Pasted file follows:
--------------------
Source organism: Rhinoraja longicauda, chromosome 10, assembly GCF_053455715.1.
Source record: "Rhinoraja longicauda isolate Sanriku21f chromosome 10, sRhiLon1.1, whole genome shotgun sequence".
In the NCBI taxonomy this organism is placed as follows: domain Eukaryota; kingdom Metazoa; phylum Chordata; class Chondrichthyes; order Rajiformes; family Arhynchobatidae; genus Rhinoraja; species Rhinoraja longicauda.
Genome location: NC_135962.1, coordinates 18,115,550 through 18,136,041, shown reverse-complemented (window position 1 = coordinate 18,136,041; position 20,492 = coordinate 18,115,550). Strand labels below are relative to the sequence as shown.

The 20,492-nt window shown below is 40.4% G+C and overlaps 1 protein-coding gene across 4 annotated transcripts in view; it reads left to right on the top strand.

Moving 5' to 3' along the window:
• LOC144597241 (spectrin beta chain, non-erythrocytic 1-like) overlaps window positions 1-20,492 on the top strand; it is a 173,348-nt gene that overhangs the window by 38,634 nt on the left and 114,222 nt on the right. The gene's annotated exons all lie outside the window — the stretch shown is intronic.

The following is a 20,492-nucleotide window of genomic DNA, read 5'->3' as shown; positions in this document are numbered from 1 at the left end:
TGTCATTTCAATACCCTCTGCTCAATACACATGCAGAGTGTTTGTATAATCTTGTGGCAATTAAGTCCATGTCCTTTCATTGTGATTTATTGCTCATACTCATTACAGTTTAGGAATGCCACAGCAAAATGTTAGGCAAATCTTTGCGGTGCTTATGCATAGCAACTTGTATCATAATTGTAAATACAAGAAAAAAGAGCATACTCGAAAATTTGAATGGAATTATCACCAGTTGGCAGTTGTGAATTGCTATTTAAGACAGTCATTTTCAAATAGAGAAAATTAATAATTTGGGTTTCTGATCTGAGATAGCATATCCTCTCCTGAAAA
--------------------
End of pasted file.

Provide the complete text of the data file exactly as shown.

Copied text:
Source organism: Rhinoraja longicauda, chromosome 10, assembly GCF_053455715.1.
Source record: "Rhinoraja longicauda isolate Sanriku21f chromosome 10, sRhiLon1.1, whole genome shotgun sequence".
In the NCBI taxonomy this organism is placed as follows: domain Eukaryota; kingdom Metazoa; phylum Chordata; class Chondrichthyes; order Rajiformes; family Arhynchobatidae; genus Rhinoraja; species Rhinoraja longicauda.
Genome location: NC_135962.1, coordinates 18,115,550 through 18,136,041, shown reverse-complemented (window position 1 = coordinate 18,136,041; position 20,492 = coordinate 18,115,550). Strand labels below are relative to the sequence as shown.

The 20,492-nt window shown below is 40.4% G+C and overlaps 1 protein-coding gene across 4 annotated transcripts in view; it reads left to right on the top strand.

Moving 5' to 3' along the window:
• LOC144597241 (spectrin beta chain, non-erythrocytic 1-like) overlaps window positions 1-20,492 on the top strand; it is a 173,348-nt gene that overhangs the window by 38,634 nt on the left and 114,222 nt on the right. The gene's annotated exons all lie outside the window — the stretch shown is intronic.

The following is a 20,492-nucleotide window of genomic DNA, read 5'->3' as shown; positions in this document are numbered from 1 at the left end:
TGTCATTTCAATACCCTCTGCTCAATACACATGCAGAGTGTTTGTATAATCTTGTGGCAATTAAGTCCATGTCCTTTCATTGTGATTTATTGCTCATACTCATTACAGTTTAGGAATGCCACAGCAAAATGTTAGGCAAATCTTTGCGGTGCTTATGCATAGCAACTTGTATCATAATTGTAAATACAAGAAAAAAGAGCATACTCGAAAATTTGAATGGAATTATCACCAGTTGGCAGTTGTGAATTGCTATTTAAGACAGTCATTTTCAAATAGAGAAAATTAATAATTTGGGTTTCTGATCTGAGATAGCATATCCTCTCCTGAAAA